Holding and Psychoanalysis
Is there a baby in the relational consulting room? How and when can/should we try to hold our patients? What happens to the analyst’s subjectivity when she tries to hold?
In Holding and Psychoanalysis: A Relational Perspective (second Edition), Joyce Slochower brings a contemporary relational framework to bear on Winnicott’s notion of the holding environment. Revisiting the clinical impact and theoretical underpinnings of holding, Slochower explores its function in those moments when “ordinary” interpretive or interactive work cannot be tolerated. Slochower expands the holding construct beyond the needs of dependent patients by examining its therapeutic function across the clinical spectrum. Emphasizing holding’s coconstructed nature, Slochower explores the contribution of both patient and analyst the holding moment.
This second Edition introduces new theoretical and clinical material, including four additional chapters. Two of these address holding’s impact on the patient’s capacity to access, articulate and process affect states; the third moves outside the consulting room to explore how holding functions in acts of memorial ritual across the lifespan. A final chapter presents Slochower’s latest ideas about holding’s clinical function in buffering shame states.
Integrating Winnicott’s seminal contributions with contemporary relational and feminist/psychoanalytic perspectives, Joyce Slochower addresses the therapeutic limitations of both interpretive and interactive clinical work. There are times, she argues, when patients cannot tolerate explicit evidence of the analyst’s separate presence and instead need a holding experience. Slochower conceptualizes holding within a relational frame that includes both deliberate and enacted elements. In her view, the analyst does not hold alone; patient and analyst each participate in the establishment of a co-constructed holding space. Slochower pays particular attention to the analyst’s experience during moments of holding, offering rich clinical vignettes that illustrate the complex struggle that holding entails. She also addresses the therapeutic limits of holding and invites the reader to consider the analyst’s contribution to these failures. Slochower locates the holding process within a broader clinical framework that involves the transition toward collaboration—a move away from holding and into an explicitly intersubjective therapeutic frame.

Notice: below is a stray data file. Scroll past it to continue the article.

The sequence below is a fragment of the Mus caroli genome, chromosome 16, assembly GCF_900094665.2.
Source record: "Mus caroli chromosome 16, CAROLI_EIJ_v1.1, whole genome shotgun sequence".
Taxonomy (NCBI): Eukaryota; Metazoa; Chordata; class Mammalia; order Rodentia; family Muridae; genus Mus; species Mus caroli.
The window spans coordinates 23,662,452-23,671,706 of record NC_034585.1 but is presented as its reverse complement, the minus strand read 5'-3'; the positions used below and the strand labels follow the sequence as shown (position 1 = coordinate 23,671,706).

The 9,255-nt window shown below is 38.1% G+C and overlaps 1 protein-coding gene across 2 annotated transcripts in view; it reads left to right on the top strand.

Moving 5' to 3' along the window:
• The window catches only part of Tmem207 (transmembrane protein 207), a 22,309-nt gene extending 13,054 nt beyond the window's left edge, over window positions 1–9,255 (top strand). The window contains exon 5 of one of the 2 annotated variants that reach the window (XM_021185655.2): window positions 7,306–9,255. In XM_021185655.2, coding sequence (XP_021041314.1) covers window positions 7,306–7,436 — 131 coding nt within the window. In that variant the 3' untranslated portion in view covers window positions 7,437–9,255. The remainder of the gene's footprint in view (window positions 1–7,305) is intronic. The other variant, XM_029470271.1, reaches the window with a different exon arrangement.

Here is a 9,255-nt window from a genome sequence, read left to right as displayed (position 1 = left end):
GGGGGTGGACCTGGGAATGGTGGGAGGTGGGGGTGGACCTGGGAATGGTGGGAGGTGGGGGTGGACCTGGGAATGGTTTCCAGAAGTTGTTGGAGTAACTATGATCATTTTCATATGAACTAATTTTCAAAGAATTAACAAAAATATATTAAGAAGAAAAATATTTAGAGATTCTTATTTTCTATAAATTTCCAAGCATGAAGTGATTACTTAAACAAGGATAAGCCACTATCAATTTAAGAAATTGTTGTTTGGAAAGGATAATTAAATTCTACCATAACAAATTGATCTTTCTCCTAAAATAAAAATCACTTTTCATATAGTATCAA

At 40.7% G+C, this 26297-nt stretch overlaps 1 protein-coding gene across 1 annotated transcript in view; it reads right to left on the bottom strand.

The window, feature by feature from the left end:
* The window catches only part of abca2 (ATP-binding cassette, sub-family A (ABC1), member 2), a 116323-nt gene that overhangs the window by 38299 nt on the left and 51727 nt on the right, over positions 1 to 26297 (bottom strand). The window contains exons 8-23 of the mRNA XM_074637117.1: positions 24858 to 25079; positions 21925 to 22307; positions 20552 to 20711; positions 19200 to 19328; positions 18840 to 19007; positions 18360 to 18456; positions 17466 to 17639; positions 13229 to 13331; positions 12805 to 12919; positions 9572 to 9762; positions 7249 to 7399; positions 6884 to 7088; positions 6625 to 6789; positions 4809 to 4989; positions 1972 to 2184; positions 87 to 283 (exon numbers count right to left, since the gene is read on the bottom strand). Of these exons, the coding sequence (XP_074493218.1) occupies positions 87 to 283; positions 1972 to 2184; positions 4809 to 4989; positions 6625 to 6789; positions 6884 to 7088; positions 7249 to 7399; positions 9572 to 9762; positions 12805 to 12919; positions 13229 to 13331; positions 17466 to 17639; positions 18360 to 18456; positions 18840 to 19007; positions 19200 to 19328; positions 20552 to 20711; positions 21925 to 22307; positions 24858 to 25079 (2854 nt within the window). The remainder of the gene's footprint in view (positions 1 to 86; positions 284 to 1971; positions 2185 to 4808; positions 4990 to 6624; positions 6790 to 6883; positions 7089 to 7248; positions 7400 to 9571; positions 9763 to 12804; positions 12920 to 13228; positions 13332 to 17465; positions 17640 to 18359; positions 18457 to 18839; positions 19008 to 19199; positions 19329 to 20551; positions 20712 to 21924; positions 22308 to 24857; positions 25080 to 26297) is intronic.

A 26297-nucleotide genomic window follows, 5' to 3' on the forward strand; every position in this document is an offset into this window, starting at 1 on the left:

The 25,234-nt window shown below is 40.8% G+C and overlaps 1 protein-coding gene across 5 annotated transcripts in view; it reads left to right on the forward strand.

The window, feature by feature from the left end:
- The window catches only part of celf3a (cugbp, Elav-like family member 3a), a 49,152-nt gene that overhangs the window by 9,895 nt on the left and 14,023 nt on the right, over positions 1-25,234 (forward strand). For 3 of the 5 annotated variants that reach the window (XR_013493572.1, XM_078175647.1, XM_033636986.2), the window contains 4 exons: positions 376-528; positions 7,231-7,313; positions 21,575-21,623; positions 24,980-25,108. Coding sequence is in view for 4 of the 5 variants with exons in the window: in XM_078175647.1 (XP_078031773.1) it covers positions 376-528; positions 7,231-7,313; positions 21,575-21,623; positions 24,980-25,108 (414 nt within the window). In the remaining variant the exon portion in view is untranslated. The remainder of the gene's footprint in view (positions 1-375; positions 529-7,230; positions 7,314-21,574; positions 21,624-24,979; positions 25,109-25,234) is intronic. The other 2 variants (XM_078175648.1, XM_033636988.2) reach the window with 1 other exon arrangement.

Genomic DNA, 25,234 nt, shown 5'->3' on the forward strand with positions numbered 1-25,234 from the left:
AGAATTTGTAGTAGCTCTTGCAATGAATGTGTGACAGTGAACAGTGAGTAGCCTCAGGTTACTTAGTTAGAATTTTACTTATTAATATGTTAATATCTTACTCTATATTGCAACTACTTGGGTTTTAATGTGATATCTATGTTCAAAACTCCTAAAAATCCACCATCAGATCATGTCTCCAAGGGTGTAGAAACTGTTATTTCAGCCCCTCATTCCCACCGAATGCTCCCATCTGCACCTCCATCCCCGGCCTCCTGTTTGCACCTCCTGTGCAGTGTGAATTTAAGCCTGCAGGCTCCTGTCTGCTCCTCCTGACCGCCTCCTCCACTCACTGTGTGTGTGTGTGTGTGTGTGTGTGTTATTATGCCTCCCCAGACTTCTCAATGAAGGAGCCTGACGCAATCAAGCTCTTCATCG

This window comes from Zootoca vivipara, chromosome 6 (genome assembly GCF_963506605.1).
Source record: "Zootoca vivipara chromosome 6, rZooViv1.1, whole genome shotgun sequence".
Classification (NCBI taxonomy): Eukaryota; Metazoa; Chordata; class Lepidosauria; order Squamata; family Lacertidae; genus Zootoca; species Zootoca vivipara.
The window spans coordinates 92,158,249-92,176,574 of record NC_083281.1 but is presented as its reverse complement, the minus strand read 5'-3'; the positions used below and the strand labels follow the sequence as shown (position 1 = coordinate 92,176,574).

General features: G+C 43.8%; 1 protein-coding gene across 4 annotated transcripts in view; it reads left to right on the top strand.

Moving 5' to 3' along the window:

Holding and Psychoanalysis offers a sophisticated integration of Winnicottian and relational thought that privileges the dynamic impact of holding moments on both patient and analyst. Thoroughly grounded in case examples, the book offers compelling clinical solutions to common therapeutic knots. Clearly written and carefully explicated, it will be an important addition to the libraries of psychoanalysts and psychoanalytic psychotherapists.
Psychoanalytic Collisions Second Edition wrestles with a theme that confronts every psychotherapist: the gap between illusions and realities about the professional self. Joyce Slochower closely examines situations in which the therapist’s professional and personal wishes collide with the actuality of everyday clinical work. The book unpacks the dynamics of these collisions on both beginning and seasoned therapists, offering ways of sustaining a professional ideal while also exploring the mixed impact of that ideal on clinical work. In examining how illusions and ideals affect the therapeutic encounter for both better and worse, Psychoanalytic Collisions invites the reader into the consulting room.
This Second Edition has been substantially revised. It includes updated clinical and theoretical material as well as a new chapter about mutual idealizations that coalesce between patient and analyst. Slochower argues that psychoanalytic collisions can be productively engaged, even if they often cannot be fully resolved.The very act of engagement—whether by establishing new grounds for collaboration in the wake of real-world catastrophe, wrestling with clinical impasses that arise from the divergent expectations of analyst and patient, or owning up to and addressing the analyst’s “secret delinquencies”—reveals how therapeutic hopefulness can coexist with an acceptance of the analyst’s all-too-human fallibility.
Psychoanalytic Collisions shows how idealization is intrinsic both to forging an analytic identity and practicing across a lifetime. Slochower’s work challenges readers to confront their own vulnerabilities and limits while also embracing a professional ideal that is at once human and inspiring. The book is an essential resource for psychoanalysts, psychotherapists, pastoral counselors, and readers interested in the practice of psychotherapy today.